the participants in the first stakeholders meeting of the traditional money bank project.
© Vanuatu Cultural Centre

In spite of the freedom given to States in the way they inventory intangible cultural heritage, the Convention does impose several conditions. The most important of these is the one requiring community involvement.

Since communities are the ones who create intangible cultural heritage and keep it alive, they have a privileged place in safeguarding it. The communities that practise intangible cultural heritage are better placed than anyone else to identify and safeguard it, and therefore they should be involved when their intangible cultural heritage is to be identified through inventorying. The Convention’s definition of intangible cultural heritage reminds us that it must be recognized by its communities, groups or individuals; without their recognition, nobody else can decide for them that a given expression or practice is their heritage. So it is natural that inventorying cannot happen without the involvement of the communities, groups or individuals whose heritage is to be identified and defined. Sometimes, of course, communities may not have the power, or the means, to do this on their own. In this case the State, or agencies, institutions and organizations, might work to help them inventory their living heritage.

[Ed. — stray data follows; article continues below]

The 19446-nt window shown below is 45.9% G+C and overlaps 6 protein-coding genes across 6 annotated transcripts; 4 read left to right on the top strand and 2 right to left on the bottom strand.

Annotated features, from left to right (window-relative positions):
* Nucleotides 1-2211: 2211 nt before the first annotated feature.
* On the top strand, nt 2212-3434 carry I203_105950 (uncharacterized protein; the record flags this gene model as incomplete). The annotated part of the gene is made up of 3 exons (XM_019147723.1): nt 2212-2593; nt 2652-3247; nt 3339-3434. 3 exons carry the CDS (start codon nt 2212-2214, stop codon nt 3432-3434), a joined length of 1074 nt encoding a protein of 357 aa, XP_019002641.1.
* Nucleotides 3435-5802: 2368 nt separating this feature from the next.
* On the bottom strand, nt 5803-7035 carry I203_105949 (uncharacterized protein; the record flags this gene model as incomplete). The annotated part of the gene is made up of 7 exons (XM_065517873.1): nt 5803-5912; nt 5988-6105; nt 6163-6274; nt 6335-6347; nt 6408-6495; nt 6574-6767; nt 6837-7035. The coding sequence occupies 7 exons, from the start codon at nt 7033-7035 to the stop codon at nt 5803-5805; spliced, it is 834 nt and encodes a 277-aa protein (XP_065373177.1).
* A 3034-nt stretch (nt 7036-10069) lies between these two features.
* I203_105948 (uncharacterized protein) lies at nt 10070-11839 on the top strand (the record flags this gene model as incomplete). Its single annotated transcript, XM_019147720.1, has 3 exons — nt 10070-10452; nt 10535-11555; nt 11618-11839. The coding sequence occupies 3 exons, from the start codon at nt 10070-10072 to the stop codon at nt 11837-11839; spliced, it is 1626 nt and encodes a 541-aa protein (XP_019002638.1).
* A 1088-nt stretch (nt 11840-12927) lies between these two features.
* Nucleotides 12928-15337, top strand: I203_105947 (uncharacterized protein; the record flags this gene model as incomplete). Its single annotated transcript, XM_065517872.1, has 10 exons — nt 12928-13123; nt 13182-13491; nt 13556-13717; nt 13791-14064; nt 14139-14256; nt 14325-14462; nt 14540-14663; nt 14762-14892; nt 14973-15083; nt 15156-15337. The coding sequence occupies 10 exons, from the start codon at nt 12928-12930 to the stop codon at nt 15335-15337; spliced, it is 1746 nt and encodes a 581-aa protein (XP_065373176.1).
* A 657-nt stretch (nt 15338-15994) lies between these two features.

Documentation consists of recording intangible cultural heritage in tangible forms, in its current state, and collecting documents that relate to it. Documentation often involves the use of various recording means and formats and the collected documents are often preserved in libraries, archives or websites, where they may be consulted by the communities concerned and the larger public. But communities and groups also have traditional forms of documentation such as songbooks or sacred texts, weaving samplers or pattern books, or icons and images that constitute recordings of intangible cultural heritage expressions and knowledge. Innovative community self-documentation efforts and programmes to repatriate or disseminate archival documents in order to encourage continued creativity are some of the proven safeguarding strategies increasingly being used.

Also, Article 13 (d) (ii) stresses that States Parties should always keep in mind customary practices related to providing access to intangible heritage. In some instances, this may mean that certain forms of intangible cultural heritage should not be inventoried or that some intangible cultural heritage already included in inventories should be made public only under certain restrictions. Communities may decide, for instance, to indicate who the custodians of certain knowledge are, rather than recording detailed documentation on sensitive topics in the inventories. Providing information about an element of intangible cultural heritage in an inventory makes access to that element easier. According to the spirit of the Convention, the will of those communities who refuse to include an element of their intangible cultural heritage in an inventory must be respected.